The Splendid and the Vile: A Saga of Churchill, Family, and Defiance During the Blitz

by Erik Larson

“You have enemies? Good. That means you’ve stood up for something, sometime in your life.”

― Winston S. Churchill

“A new electricity surged through Whitehall. Subdued corridors awoke. This new energy, unfamiliar and disconcerting, coursed through all bureaucratic strata, from the lowest secretary to the most senior minister. Churchill conducted meetings in his bath or in bed, and from the moment he awoke until time he went to bed he had a typist available nearby.”

Erik Larson has written another riveting winner. He chronicles Winston Churchill’s first year as prime minister, how he tried to convince President Franklin D. Roosevelt to help England in the war effort and join the Allies, and discusses how Churchill saved the United Kingdom from being vanquished by Hitler. Not only did Churchill beg Roosevelt for over a year for assistance, he reassured and provided hope to the British people of their eventual victory, despite the dark days ahead amidst the rationing, and bombings. As the U.S. was strongly isolationist, Roosevelt was worried how it would affect the outcome of an upcoming election which would extend his presidency for a third term. After he was elected, he still stalled and was not convinced joining the Allies against the Nazis was a good idea. His advisor, Joseph Kennedy (President John Kennedy’s father) disliked Churchill and filed negative reports regarding Churchill’s character. Kennedy was a staunch isolationist, and as the American ambassador to Britain, advised Roosevelt against entering the war.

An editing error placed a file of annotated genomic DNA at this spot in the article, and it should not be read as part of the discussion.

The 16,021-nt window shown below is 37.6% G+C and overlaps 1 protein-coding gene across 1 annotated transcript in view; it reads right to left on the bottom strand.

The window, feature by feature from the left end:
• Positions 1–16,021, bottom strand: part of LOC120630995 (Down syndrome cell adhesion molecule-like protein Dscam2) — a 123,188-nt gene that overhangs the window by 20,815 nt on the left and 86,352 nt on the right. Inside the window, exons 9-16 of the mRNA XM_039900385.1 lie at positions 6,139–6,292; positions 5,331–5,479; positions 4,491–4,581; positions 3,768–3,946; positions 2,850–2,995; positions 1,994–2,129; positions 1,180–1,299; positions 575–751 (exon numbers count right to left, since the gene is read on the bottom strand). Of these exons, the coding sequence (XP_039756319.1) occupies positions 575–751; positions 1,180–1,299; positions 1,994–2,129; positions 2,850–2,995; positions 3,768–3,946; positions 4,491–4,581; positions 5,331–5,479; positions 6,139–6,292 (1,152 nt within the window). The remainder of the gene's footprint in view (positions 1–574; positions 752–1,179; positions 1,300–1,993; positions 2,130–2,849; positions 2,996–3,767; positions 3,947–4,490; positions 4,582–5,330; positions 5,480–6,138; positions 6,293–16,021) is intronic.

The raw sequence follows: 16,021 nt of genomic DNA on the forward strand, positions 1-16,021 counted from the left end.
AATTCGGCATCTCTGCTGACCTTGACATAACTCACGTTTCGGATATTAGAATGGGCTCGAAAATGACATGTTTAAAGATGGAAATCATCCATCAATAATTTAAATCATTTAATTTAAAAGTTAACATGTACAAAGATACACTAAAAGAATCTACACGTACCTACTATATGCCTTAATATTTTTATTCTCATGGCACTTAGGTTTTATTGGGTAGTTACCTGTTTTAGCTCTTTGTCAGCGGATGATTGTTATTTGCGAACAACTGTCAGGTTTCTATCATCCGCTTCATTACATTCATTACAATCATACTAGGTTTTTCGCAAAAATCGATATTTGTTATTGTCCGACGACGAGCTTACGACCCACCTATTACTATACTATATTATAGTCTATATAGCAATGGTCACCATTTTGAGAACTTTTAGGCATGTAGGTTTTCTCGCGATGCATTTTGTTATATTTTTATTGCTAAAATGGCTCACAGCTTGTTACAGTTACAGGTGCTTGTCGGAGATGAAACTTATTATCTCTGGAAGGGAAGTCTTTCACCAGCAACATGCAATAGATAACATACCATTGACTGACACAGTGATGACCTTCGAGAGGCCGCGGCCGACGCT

When Japan bombed Pearl Harbor on December 7, 1941, Roosevelt declared war on Japan. After Hitler declared war on the U.S. four days later, the U.S. officially entered the war against Germany. Finally Churchill could breathe easier. If Hitler hadn’t declared war on the U.S. ending its neutrality with Germany, the British Empire would have been defeated by the Nazis in all probability. The Blitz killed thousands of English people, and London was almost demolished by the Luftwaffe’s bombs and incendiaries. Between September 7, 1940 to May 11, 1941 when the Blitz ended, 29,000 citizens were killed and 28,556 were injured. The loss of civilian lives between 1949 and 1941 totaled 44,652, with 52,370 civilians injured. From Wikipedia: